Adobe has released an alpha version of an interesting piece of software tasked with “bridging the gap between the computer desktop and the Web.”
Described by Adobe Labs as a “cross-operating system application runtime,” Apollo has been likened to Adobe Flash, except that users will be able to view multimedia content on their desktops rather than inside browser windows.
Although some websites have managed to utilise new technologies and programming techniques to get their websites purring with smarty-pants video, chat and other features, Kevin Lynch, Adobe’s chief software architect, reckons those technologies have been pushed to the limit.
“Web browsers are great for reading Web pages,” said Lynch. “For Web applications, it’s really been a stretch to support things like word processors or e-mail,” he added.
Noting the efforts of other companies, including Microsoft, to offer Web-based add-ons to their desktop software, Lynch said that Adobe were taking the opposite approach and, “bringing the innovation on the Web to the desktop.”
What’s particularly clever about Apollo applications is that they don’t need to be permanently connected to the web to do their stuff.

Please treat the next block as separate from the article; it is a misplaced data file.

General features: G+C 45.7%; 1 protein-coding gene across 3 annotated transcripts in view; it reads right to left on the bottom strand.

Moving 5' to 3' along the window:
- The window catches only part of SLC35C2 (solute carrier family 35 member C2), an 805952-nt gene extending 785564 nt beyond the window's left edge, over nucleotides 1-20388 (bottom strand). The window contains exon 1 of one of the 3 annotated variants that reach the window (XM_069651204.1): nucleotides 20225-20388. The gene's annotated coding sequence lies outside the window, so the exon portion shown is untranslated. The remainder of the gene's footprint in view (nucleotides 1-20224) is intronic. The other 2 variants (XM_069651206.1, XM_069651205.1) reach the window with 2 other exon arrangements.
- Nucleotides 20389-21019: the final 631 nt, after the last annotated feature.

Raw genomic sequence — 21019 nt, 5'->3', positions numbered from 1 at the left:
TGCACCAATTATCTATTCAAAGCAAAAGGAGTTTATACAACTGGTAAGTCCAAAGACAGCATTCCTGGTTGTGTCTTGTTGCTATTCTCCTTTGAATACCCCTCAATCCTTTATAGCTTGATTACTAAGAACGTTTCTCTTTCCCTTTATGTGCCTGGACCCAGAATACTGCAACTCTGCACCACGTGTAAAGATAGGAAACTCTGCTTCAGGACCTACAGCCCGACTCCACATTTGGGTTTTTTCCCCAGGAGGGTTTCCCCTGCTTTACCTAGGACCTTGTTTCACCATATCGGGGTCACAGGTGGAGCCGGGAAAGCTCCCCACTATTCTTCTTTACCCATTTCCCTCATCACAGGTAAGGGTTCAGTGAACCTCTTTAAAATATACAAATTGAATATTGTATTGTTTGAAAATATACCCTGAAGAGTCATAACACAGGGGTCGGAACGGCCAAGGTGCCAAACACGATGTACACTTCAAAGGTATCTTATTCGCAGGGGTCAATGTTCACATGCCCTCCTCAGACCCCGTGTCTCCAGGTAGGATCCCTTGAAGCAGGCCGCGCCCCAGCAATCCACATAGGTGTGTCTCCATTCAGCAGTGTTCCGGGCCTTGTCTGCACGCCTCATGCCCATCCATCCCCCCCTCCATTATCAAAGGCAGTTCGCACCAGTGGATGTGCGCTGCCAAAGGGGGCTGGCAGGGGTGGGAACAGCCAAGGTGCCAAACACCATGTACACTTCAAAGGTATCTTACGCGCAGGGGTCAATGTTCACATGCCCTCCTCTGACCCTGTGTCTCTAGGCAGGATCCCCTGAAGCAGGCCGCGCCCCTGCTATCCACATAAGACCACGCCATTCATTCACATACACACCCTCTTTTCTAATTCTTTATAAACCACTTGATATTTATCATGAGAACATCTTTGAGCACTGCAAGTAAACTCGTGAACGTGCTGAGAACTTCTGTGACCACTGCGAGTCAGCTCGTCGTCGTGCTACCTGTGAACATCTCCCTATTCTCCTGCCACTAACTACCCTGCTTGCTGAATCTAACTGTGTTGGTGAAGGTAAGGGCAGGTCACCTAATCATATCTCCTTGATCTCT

The environment is designed to check if there’s a network connection available, and change its functionality accordingly – so if you’re half way through an email and the signal disappears (or you get on a plane), you can continue working, with the application caching all information to be sent later.
Using an Apollo based music player, users will also be able to play back songs stored on their hard drive while viewing photos of the artist direct from Flickr.
A mainstream release of Apollo is planned for later this year, with development tools currently available for Windows and OS X (a Linux version has been promised for the future).